Friday notePad: 10.11.2013

By Peggy Roalf   Friday October 11, 2013

If you want to take in some Chelsea galleries and only have an hour, you could check the listings and make a plan; that alone could take some time. Or you could pick a single block and hit the bricks. 

Each block is different, but if you want variety and high-density, some of the choice blocks include West 27th Street; West 26th Street, West 24th Street, and West 22nd Street. In addition, you could pay a visit to Printed Matter, on 10th Avenue between 22nd and 23rd Streets. Afterwards, if you still have time for a walk on the High Line, you could find a refreshing drink at one of the vendor carts.

Along with a friend visiting from France, I wandered through West 25th Street on Tuesday, stopping in at Pace Gallery, Pace Wildenstein, Stux, Nancy Margolis, ClampArt, Marlborough Chelsea, and Cheim & Read (Map). Here’s a sample of what’s up:


At Nancy Margolis Gallery (523 W 25), the first solo exhibition of works by Andrea Dezsö is on view (above). Titled Without Myself, the show reveals the many sides of this multi-faceted artist. Born in Romania, growing up under a communist regime without TV and forbidden to travel, Dezsö immersed herself in books and art making. She explored nature and dreamed often of flight, space travel and otherworldly places. These themes continue to inflect her work, which takes form in a series of delicate tunnel books, paintings and drawings, all done in a palette restricted to black, white and silver. Intentionally subversive, these modern fairy tales subtly reveal the story of an artist caught between worlds.


At ClampArt (531 W 25), with works by Manjari Sharma filling the main space, Brian Clamp was hosting a group of students from Jordan Schaps’s class at the School of Visual Arts, with the artist present to discuss her work and process. For her first solo show in New York, the Mumbai-born artist has adopted a pantheon of Hindu deities, long the subject of devotional drawings, paintings and sculptures, as the subjects of her colossal photo-montages. Ms. Sharma photographed replications of six holy figures at various shrines, including Maa Laxmi, Lord Vishnu, Maa Durga and Lord Shiva. Her painstaking process, from casting to costume design to the final digital touches, bridges the space between art and spirituality, the present and the imagined. On view through Saturday, October 12.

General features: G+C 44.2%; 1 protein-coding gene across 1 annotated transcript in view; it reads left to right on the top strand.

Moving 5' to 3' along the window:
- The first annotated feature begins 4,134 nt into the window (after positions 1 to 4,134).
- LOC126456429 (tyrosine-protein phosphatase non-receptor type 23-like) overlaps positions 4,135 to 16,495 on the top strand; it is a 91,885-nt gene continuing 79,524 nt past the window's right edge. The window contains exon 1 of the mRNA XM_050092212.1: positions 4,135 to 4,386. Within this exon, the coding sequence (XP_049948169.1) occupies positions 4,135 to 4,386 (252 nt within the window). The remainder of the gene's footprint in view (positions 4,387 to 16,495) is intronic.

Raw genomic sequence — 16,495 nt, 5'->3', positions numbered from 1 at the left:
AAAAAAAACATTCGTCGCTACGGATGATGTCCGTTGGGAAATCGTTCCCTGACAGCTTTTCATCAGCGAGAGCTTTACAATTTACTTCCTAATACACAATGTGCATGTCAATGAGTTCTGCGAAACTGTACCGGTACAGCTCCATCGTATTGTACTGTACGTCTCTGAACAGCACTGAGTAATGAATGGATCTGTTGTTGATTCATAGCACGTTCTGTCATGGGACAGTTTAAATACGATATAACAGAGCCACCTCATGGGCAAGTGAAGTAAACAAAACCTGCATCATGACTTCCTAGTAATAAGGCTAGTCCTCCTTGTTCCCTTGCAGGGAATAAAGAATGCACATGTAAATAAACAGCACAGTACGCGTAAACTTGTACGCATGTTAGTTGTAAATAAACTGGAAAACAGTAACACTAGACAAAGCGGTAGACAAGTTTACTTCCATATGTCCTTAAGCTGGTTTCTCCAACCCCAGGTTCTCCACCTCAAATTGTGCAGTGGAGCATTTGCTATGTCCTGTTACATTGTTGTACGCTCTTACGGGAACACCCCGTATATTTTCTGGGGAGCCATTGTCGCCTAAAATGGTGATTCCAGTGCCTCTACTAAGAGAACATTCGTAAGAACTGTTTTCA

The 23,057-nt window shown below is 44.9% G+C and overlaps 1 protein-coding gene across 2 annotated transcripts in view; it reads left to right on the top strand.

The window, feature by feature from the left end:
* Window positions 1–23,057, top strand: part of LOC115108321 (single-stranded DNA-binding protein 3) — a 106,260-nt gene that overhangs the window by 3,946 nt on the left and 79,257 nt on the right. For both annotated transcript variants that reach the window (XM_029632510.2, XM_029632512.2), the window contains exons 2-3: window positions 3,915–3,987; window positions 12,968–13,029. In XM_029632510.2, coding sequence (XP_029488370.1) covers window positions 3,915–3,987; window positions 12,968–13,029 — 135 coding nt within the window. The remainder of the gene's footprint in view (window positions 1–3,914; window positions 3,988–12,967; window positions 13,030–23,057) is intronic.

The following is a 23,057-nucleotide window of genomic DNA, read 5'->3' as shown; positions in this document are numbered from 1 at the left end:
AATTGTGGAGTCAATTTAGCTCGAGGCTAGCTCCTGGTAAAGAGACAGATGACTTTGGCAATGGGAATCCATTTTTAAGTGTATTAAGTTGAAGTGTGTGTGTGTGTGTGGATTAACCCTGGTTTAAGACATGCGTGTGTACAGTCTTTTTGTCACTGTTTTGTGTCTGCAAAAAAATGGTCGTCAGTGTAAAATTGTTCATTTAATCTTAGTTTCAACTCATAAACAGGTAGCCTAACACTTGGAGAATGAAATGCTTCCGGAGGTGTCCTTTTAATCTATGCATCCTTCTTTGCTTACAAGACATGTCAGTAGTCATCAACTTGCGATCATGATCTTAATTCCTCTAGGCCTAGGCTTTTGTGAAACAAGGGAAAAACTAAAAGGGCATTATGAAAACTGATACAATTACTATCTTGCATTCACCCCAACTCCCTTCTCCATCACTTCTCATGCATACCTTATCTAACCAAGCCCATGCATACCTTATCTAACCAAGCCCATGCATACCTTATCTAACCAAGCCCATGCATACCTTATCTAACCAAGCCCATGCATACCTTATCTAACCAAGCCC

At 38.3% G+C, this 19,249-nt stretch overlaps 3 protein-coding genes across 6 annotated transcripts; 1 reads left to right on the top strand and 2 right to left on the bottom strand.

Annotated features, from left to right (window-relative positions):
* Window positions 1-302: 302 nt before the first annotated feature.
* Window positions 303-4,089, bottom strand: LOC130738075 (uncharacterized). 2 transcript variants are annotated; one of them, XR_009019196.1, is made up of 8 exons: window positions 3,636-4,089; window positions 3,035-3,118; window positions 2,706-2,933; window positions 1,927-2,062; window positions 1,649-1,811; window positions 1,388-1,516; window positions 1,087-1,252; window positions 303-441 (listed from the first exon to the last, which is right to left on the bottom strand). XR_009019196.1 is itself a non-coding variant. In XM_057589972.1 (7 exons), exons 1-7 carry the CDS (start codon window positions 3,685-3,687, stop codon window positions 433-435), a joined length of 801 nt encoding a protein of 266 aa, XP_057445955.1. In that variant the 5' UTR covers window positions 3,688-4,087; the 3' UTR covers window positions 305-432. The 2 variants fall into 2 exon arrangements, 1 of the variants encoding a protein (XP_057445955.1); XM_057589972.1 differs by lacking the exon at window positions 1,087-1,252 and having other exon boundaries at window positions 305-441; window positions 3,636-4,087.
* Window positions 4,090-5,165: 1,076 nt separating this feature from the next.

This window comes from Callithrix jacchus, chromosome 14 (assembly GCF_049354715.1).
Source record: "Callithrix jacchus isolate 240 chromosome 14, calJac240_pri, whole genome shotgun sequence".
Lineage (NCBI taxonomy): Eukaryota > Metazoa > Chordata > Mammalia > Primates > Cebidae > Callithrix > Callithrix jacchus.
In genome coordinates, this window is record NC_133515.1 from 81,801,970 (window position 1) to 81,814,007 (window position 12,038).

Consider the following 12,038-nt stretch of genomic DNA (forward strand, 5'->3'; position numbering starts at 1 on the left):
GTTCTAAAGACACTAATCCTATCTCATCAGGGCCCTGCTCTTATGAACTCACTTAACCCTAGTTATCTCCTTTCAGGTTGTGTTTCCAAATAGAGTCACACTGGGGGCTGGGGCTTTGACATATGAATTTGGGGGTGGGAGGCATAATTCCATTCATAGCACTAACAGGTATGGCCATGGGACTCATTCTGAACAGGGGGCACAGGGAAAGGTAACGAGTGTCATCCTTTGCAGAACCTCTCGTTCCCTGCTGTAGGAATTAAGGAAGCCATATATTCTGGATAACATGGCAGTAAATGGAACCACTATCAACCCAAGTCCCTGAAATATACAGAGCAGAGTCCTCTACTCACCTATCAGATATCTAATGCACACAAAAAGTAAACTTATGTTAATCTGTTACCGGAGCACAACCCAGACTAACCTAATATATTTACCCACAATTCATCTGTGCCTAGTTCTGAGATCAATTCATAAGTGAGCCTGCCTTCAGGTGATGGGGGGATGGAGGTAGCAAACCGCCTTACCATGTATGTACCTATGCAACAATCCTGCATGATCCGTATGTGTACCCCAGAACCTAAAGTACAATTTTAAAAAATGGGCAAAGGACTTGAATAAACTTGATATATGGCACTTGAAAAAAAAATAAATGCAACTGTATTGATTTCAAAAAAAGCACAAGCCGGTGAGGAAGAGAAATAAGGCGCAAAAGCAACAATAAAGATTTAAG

At Pace (510 W 25), Irving Penn: On Location continues through October 26th. For anyone interested in the intersection of photography and editorial design, this show is a must. Not only are some of the photographer’s most memorable images created for Vogue magazine on view; a selection of the magazine layouts and covers is also presented which are from the collection of Vince Aletti, author and co-curator of Avedon Fashion: 1944-2000 at the International Center of Photography. One of the interior galleries includes a display from Penn’s “corner” series, along with pages from his contact sheet notebooks. For the catalogue of Penn’s 1984 retrospective at the Museum of Modern Art, curator John Szarkowski wrote, “...Penn’s professional work elevates itself and its role by virtue of its great refinement of craft. The grace, wit, and inventiveness of his pattern-making, the lively and surprising eleganceof his line, and his sensitivity to the character, the idiosyncratic humors, of light, make Penn’s pictures, even the slighter ones, a pleasure for our eyes.” Photos above: Peggy Roalf


This just in from David Butow, on the West Coast, whose Seeing Buddha series is on view this week in LA, in a preview of a larger show planned for 2014. Opening Saturday, October 12, 5-9 pm, with an artist talk on Friday, October 11, 6:30 and 8:00 pm. StudioFive08, 508A Santa Monica Boulevard, Santa Monica, CA. Photo above: David Butow.